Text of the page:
April 1, 2002
Mark R. Twombly
Three days ago we celebrated a landmark event. We moved into our new hangar, with the emphasis on the word new.
Ours is one of 26 brand-spanking-new T-hangars the airport authority just completed as part of a five-year master plan to improve airport facilities. The ink on the building inspector's certificate of occupancy was still wet when we were handed the keys to our airplane's new home.
You know how good it feels the first time you get into a new car you've just bought? Ditto when I open the door to our new hangar. There is not so much as a drop of sooty aircraft engine oil staining the smooth concrete floor, nor a single bird's nest wedged up in the steel beams supporting the sheet-aluminum roofing.
All the lights come on when I flip the switch. The steel cables that lift the hangar door are shiny and taut. The electrically actuated door goes up and comes down without binding, grinding, creaking, or groaning. The flexible seal along the bottom of the door both flexes and seals. The fire extinguisher is current and, incredibly, the adjustable vent in the roof actually has a pull chain hanging from it. Everything works, everything's new. It will never look this good again.
A hangar is as important to an airplane owner as a purse is to a woman. Yes, it's possible to get along without one, but given the opportunity, wouldn't you rather have it than not? Like a purse, a hangar protects its valuable contents from the elements and shields them from prying eyes and preying hands. Along with their primary duties, hangars and purses serve as convenient receptacles for an amazing and confusing collection of seldom-used stuff. In the case of a hangar, that includes revered cars, fast boats, and motorcycles.
A packed purse functions as a closet away from home; some T-hangars fully qualify as a second home. What else could you call a favorite hangout equipped with a well-stocked refrigerator, a hot plate and barbecue grill, lumpy couches, office and storage areas, cheesy artwork, high-gloss floor paint, carpet pads under the tires, and a catch pan under the cowl?
And oh, the scenery. A lake house doesn't provide half the sightseeing value of our 48 feet of prime T-hangar frontage with its view of the runway.
We've been waiting a long time for this. The airplane spends part of the year in Kansas City with partner Doug, who until recently leased a T-hangar. It kept the airplane dry and secure, but it had a dirt floor, doors that had to be pushed open and closed, and squatters — birds. Doug let the lease lapse when we brought in a third partner, Rick, here in Florida.
The airplane now spends the majority of the year enjoying sunshine and warmth — literally. Until we moved it into the hangar this week, the airplane occupied a tiedown spot on the ramp. We bought a Bruce's Custom Covers canopy blanket that did a surprisingly good job of keeping the temperature down in the cabin and protecting our new plastic windows. We stuffed vinyl-covered foam plugs in the nose-bowl openings and a cover on the pitot-static port. We tightened the tiedown belts and chocked the wheels.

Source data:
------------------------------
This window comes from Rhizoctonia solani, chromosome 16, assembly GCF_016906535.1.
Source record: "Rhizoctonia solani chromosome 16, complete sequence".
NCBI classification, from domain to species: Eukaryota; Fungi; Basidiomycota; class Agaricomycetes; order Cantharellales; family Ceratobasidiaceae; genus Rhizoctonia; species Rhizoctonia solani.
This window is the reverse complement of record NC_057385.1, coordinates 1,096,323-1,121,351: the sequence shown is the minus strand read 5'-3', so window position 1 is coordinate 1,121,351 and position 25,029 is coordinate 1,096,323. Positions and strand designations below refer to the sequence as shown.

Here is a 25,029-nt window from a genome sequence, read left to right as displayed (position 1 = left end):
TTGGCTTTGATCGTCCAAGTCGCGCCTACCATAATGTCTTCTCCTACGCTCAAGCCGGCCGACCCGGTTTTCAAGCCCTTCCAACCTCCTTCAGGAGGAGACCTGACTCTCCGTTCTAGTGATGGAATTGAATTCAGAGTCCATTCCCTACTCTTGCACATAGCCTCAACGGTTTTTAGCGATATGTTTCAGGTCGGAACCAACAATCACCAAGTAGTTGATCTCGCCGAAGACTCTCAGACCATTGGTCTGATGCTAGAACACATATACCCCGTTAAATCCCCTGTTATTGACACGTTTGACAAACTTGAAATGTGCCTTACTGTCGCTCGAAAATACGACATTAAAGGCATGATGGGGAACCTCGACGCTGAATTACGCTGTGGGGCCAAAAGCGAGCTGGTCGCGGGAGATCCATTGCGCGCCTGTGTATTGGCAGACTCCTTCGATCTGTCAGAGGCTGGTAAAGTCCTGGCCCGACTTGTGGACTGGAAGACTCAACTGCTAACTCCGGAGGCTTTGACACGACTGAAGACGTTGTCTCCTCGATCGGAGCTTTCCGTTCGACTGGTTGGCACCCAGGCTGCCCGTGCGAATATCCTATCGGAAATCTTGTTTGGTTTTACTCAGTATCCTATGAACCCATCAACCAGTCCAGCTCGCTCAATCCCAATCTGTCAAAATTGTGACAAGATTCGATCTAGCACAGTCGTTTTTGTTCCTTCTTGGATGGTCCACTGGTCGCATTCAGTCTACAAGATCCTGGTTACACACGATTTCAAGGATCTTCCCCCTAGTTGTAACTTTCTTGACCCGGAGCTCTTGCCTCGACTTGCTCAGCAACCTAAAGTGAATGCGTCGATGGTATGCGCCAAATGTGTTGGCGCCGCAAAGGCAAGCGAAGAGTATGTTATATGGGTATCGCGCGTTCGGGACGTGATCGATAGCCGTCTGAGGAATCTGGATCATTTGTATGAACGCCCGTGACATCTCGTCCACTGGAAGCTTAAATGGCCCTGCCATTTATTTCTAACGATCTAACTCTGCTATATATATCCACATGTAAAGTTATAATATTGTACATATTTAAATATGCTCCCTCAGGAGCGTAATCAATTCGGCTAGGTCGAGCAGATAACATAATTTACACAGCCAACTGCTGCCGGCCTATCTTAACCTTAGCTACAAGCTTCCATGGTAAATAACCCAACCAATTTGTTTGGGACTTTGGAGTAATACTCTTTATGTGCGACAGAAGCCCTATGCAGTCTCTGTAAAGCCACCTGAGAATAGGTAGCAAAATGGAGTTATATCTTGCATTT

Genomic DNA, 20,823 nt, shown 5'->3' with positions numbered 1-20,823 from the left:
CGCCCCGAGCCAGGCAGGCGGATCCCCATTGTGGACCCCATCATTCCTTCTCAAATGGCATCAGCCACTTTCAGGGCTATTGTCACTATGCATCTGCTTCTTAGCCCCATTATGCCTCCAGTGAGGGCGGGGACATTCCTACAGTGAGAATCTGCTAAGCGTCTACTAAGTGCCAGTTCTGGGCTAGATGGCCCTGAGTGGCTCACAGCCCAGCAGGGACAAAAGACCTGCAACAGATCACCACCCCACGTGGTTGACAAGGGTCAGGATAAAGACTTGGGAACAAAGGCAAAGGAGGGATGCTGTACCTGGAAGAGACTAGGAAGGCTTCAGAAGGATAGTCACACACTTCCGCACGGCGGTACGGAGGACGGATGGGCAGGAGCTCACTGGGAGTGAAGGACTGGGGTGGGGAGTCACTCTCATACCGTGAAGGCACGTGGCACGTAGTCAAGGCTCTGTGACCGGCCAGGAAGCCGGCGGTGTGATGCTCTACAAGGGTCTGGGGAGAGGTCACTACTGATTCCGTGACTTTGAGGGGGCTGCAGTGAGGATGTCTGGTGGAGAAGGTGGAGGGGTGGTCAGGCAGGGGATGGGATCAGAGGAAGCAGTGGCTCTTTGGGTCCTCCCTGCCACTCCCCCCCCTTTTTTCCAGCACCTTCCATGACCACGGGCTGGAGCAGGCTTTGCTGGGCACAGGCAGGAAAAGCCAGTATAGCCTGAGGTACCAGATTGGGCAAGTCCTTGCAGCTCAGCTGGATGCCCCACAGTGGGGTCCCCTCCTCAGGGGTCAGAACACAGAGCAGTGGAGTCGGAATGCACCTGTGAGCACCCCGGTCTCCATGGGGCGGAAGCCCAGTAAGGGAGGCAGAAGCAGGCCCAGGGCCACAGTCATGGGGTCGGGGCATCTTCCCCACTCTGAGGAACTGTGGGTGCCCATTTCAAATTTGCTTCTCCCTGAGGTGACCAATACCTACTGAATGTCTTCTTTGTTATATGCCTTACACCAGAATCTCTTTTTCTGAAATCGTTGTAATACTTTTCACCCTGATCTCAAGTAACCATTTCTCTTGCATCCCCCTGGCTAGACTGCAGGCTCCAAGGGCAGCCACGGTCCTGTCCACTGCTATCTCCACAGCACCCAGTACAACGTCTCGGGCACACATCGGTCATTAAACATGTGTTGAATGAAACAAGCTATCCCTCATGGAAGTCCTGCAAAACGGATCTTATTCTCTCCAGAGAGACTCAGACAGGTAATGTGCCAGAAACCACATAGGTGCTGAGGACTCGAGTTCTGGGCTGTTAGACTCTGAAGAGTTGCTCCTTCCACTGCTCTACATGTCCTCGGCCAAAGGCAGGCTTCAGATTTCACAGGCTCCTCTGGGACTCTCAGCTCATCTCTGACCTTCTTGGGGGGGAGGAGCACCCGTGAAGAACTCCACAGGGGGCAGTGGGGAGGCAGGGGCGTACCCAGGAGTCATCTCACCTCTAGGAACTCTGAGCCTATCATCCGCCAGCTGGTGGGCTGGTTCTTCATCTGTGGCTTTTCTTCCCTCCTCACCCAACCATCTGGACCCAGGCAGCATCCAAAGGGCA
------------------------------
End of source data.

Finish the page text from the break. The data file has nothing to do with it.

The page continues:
We didn't worry much about the paint because it was already dull and chalky with age and outdoor experience. Until last September, that is, when we had the airplane painted. Very patriotic — white with U.S. Navy blue and New York Finger Lakes region red-wine striping. It's tough to force a freshly painted airplane to live outdoors, but we had no choice. Prior to the latest construction, there were only enough hangars on the airport to accommodate 30 percent of the based fleet. Hangar space was like a diamond — a coveted gem that, once acquired, became an heirloom never to be given up, only sublet to friends.
I put my name on the hangar waiting list. Ah, The List. Is there anything in aviation more pliable, more susceptible to closed-door deal making than a hangar waiting list? At one point we hopefuls were told The List had more than 150 names on it. No doubt many had made their last great takeoff — to the heavens — years ago, but there they were, alive and well on The List.
Finally, a purge was ordered. To remain on The List, you had to respond to an official notification with a nonrefundable $50 I'm-still-alive-and-flying fee. When the dust finally settled, I had accomplished a meteoric rise into the top 20. That put me in the batter's box, and eventually I scored.
Our new hangar sits at the far end of a row, but we face an open field and have a good view of the business end of Runway 23. It's the runway of choice in changing weather, when sweaty southwesterly winds tumble in off the Gulf to annoy pilots grown soft from too many calm-wind landings on Runway 5. It'll be fun to watch.
Two general aviation airports located two miles apart in a remote section of northeast Oregon are coming alive, thanks to pilots and area residents.
Installing a fuel farm at Berrien County Airport in Nashville, Georgia, could increase the airport’s economic impact on the local community from its last reported $682,200 to nearly $1 million, according to AOPA.
Revisions to the U.S. Forest Service’s plan for Nez Perce-Clearwater National Forests in Idaho should allow safety-related improvements to existing airstrips and open the door to creation of new airstrips, AOPA said in comments on the revisions Nov. 12.
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